Louise Erdrich's The Last Report On The Miracles At Little No Horse

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Renowned author, Louise Erdrich, seamlessly portrays the duality of her characters as well as their struggles with identity in her novel, The Last Report on the Miracles at Little No Horse. By doing so, she creates a relatable story that connects with her readers, which therefore allows for a total immersion into the story as her characters are so strongly developed. These unique identities of Erdrich’s characters seem to live within them like a natural portion of their existence. For example, even a minor character like Arnold “The Actor” Anderson depicts a double-edged personality as he is described to have a captivating air about him, yet he is a callous killer. Next, the dichotomy seen through Sister Leopolda is much more intense and multifaceted than say of Nanapush or Mary Kashpaw. Sister Leopolda, also…show more content…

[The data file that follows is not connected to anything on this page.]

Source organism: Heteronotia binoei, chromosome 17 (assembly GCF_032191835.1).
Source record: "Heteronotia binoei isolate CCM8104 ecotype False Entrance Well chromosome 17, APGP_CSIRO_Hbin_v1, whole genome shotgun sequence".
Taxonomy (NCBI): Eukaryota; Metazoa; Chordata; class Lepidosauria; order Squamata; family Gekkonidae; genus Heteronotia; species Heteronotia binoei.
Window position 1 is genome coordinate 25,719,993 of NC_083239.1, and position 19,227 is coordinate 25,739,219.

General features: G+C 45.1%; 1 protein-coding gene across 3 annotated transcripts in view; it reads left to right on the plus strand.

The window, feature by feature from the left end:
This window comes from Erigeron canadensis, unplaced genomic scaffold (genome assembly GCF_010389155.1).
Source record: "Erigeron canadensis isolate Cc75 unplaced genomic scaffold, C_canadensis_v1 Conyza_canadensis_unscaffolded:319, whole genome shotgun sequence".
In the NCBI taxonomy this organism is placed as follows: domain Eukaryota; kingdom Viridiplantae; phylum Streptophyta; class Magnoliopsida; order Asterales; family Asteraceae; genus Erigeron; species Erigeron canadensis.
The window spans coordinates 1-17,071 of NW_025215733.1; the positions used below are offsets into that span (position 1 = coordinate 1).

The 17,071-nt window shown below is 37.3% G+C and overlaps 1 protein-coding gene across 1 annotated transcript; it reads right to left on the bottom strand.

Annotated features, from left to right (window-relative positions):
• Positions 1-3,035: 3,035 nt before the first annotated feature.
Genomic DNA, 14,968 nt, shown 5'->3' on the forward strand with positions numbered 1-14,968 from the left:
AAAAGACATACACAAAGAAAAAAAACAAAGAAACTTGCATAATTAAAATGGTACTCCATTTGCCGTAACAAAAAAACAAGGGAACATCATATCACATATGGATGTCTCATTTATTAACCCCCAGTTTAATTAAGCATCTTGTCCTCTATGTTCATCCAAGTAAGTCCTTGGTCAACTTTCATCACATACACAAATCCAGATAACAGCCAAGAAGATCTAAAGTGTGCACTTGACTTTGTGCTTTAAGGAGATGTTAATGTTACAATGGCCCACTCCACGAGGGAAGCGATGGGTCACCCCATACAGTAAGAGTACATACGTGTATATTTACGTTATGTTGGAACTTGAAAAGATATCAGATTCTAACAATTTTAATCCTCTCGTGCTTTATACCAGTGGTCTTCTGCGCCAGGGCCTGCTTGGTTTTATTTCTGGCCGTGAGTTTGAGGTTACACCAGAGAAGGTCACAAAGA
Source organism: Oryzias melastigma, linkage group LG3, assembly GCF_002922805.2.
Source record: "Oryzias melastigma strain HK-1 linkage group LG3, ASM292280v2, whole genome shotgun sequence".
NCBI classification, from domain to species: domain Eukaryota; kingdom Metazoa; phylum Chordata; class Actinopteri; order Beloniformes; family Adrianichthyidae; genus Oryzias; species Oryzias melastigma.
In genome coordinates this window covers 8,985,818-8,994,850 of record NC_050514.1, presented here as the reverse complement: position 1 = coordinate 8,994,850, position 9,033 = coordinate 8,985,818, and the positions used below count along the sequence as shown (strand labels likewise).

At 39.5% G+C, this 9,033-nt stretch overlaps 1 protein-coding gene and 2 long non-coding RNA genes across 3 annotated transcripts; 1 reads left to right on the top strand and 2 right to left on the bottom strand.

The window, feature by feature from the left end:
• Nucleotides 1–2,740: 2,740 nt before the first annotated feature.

As Father Damien comes to the conclusion that Gregory must leave, she tells him, "I cannot leave who I am," to which Wekkle responds, "You are a woman" (p. 206). This quote is significant due to the fact that Father Wekkle’s unjustly description does not compare to the magnitude of Modeste's presence on the reservation at Little No Horse. The affair between the two characters creates a turning point for Agnes, as she must choose between the two identities that coincide within her. Moreover, if she were to run off with Father Wekkle, then Agnes could never fulfill her strangely liberating calling to be a priest. Agnes then discovers that the only possible way for her to maintain both identities is through her piano playing. Her music allows a more individualistic and personal expression of herself. Although she does know that she is not solely a priest, Agnes voices her frustration as Erdrich writes, "I am a priest. This is what I do", yet she looks at Father Wekkle "with her heart tearing, helpless against the simplest truth" (p.
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